(Adds detail on global trading desk’s loss in paragraph 3, analyst quote in paragraph 17)
By Karl Plume and Tom Polansek
CHICAGO, May 2 (Reuters) - U.S. agricultural trader Archer Daniels Midland Co said on Tuesday that massive global grain stocks are making it difficult to turn a profit trading grain internationally, sending its shares plummeting by their most in eight years.
The warning highlighted a string of trading woes at ADM, which has shed several key traders and consolidated offices amid a global grains glut.
The Chicago-based agribusiness, one of the world’s top grain traders, reported a higher first-quarter profit but said the outlook for its agricultural services segment appeared weaker than it did at the beginning of the year. That segment’s global trading desk suffered its third quarterly loss in the past five quarters, according to the company.
ADM shares closed down 8.9 percent at $41.67, the biggest percentage loss since May 2009.
The ag services segment, ADM’s largest in terms of revenue, tries to make money buying, selling, storing, shipping and trading grains and oilseeds.
But the company has been “facing a couple of years of very strong headwinds into that business,” ADM Chief Executive Officer Juan Luciano said on a conference call with analysts.
“With ample stocks around the world, there is a very subdued environment for us to make profitable international trades,” he said.
Record global stocks of commodities such as corn, soybeans and wheat, have thinned margins and limited trading opportunities for ADM and rivals such as Bunge Ltd, which reports quarterly earnings on Wednesday.
Together with Cargill Inc and Louis Dreyfus Corp, the companies are collectively known as the ABCD and dominate global grain trading.
ADM opened a global trading desk in Switzerland in 2015 to oversee its supply network. The desk is now trying to reduce the cost per tonne of materials traded because of lower margins, Luciano said on the call.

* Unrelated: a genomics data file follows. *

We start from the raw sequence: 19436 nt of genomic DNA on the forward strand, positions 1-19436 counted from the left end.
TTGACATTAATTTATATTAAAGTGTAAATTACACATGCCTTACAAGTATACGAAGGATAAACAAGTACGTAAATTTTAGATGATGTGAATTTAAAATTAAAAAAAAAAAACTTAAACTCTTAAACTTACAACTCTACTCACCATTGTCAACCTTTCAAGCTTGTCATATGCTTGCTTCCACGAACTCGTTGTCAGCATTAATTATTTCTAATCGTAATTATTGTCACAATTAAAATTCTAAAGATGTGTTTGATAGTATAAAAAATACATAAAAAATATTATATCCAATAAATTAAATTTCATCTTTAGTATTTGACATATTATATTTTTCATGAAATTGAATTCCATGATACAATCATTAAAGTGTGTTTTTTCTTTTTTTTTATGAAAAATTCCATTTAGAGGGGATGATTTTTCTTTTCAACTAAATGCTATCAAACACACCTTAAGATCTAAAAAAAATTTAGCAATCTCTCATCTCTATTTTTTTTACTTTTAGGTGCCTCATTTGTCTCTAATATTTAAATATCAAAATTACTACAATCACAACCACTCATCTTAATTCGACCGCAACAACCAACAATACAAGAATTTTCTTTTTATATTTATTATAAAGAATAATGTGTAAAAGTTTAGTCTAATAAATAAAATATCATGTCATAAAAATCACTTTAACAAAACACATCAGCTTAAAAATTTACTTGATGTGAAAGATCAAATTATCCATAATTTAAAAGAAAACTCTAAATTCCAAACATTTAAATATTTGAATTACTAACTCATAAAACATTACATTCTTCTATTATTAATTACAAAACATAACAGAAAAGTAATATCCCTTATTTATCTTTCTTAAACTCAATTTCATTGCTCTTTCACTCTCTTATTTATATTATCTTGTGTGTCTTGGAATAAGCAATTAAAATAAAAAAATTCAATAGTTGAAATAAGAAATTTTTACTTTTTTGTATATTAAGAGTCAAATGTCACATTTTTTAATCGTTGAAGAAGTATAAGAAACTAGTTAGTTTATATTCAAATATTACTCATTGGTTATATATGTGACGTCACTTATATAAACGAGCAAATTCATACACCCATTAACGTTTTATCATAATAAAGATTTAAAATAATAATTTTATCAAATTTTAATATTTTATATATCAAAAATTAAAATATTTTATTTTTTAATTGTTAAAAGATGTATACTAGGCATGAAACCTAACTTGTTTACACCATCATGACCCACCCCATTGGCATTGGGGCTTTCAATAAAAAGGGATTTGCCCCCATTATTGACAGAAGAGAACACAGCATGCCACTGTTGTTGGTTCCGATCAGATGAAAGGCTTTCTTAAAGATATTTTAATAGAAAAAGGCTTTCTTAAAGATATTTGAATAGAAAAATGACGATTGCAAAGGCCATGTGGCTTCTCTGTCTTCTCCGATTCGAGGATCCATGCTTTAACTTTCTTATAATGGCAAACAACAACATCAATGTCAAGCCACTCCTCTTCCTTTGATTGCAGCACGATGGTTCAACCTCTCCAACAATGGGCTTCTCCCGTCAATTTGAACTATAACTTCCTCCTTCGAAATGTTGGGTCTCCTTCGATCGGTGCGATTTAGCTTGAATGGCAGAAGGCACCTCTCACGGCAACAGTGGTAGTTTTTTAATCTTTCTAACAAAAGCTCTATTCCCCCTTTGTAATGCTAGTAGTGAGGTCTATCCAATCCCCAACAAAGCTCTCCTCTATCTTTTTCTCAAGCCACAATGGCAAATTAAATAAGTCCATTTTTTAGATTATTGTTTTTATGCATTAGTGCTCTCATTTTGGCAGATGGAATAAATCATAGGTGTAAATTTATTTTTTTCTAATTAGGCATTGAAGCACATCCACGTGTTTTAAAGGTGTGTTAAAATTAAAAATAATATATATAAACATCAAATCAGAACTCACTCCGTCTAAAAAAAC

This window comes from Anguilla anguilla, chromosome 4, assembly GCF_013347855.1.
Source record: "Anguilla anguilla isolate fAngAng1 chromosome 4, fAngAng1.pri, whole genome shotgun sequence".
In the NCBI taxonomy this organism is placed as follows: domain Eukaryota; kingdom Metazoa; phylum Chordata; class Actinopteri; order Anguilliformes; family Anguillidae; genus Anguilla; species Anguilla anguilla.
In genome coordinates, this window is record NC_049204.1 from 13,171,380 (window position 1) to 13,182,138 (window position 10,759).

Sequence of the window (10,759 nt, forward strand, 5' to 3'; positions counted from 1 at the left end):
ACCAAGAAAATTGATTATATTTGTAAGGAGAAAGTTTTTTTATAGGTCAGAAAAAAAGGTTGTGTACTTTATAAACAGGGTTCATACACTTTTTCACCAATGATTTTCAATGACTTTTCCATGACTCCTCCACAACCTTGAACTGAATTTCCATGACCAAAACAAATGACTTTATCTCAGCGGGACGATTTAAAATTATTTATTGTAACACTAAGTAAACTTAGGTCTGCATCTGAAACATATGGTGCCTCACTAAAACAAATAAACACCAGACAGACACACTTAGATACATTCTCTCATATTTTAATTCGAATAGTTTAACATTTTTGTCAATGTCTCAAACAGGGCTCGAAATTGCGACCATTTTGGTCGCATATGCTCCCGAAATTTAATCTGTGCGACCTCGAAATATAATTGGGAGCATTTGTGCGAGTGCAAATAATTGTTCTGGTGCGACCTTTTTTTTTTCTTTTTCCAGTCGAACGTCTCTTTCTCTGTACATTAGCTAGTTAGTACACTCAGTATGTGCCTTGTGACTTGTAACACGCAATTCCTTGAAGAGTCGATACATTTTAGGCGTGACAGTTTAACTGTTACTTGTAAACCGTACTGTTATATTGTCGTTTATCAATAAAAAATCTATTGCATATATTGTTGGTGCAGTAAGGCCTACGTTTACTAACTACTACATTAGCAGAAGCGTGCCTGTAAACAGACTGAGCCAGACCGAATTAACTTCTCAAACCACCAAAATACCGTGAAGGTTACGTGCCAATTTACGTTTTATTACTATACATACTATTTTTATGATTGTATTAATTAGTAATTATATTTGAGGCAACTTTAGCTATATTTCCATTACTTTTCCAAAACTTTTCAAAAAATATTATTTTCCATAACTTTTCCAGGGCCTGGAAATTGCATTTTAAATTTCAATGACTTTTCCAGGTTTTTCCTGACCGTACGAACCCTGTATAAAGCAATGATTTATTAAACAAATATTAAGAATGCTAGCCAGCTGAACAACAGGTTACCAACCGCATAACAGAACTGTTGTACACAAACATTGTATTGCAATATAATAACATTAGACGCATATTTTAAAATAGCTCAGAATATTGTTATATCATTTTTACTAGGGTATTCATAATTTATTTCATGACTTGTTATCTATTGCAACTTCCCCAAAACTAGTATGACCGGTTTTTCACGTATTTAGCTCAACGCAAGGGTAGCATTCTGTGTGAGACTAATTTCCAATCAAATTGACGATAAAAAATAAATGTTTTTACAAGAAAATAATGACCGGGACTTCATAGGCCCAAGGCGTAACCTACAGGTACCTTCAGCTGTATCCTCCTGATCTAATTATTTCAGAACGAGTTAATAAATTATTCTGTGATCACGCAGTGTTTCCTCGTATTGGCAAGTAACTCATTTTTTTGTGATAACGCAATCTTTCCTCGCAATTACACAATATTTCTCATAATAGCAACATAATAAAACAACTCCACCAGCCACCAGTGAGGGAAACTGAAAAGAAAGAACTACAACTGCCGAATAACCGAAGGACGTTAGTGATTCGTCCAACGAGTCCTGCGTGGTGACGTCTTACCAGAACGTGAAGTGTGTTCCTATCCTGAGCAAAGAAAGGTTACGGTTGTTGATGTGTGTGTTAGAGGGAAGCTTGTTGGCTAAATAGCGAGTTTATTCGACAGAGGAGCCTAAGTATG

Last week, ADM confirmed it had named a new leader on the desk because Gary Towne, a two-decade company veteran who ran it for the past year, is retiring.
In another major personnel move, ADM has hired a chief risk officer from rival CHS Inc.
The company has also closed its South African trading desk and it shrank operations in Argentina. It will continue to analyze whether other offices make sense, Luciano said, adding that most restructuring was probably finished.
Still, JP Morgan analyst Ann Duignan said in a note that “medium-term risks remain weighted to the downside especially in ag services, which appears to be facing structural headwinds.”
ADM said the profit outlook for its corn and soybean processing segments this year was stronger than earlier thought, offsetting the weaker view for agricultural services.
Brisk U.S. ethanol exports and strong U.S. grain exports following record corn and soybean harvests last autumn helped propel a 47 percent jump in net first-quarter earnings over last year’s weak first quarter, according to the company.
“Agricultural services results were weaker than we expected, despite benefiting from stronger U.S. commodity exports,” said Joe Agnese, equity analyst at CFRA.
Net profit attributable to ADM rose to $339 million, or 59 cents per share, in the quarter ended March 31, from $230 million, or 39 cents a share, a year earlier.
Excluding items, the company earned 60 cents per share, missing the average estimate by 2 cents, according to Thomson Reuters I/B/E/S.
Revenue rose to $14.99 billion from $14.38 billion. (Additional reporting by and Siddharth Cavale in Bangalore; Editing by Bernard Orr and David Gregorio; Editing by David Gregorio and Richard Pullin)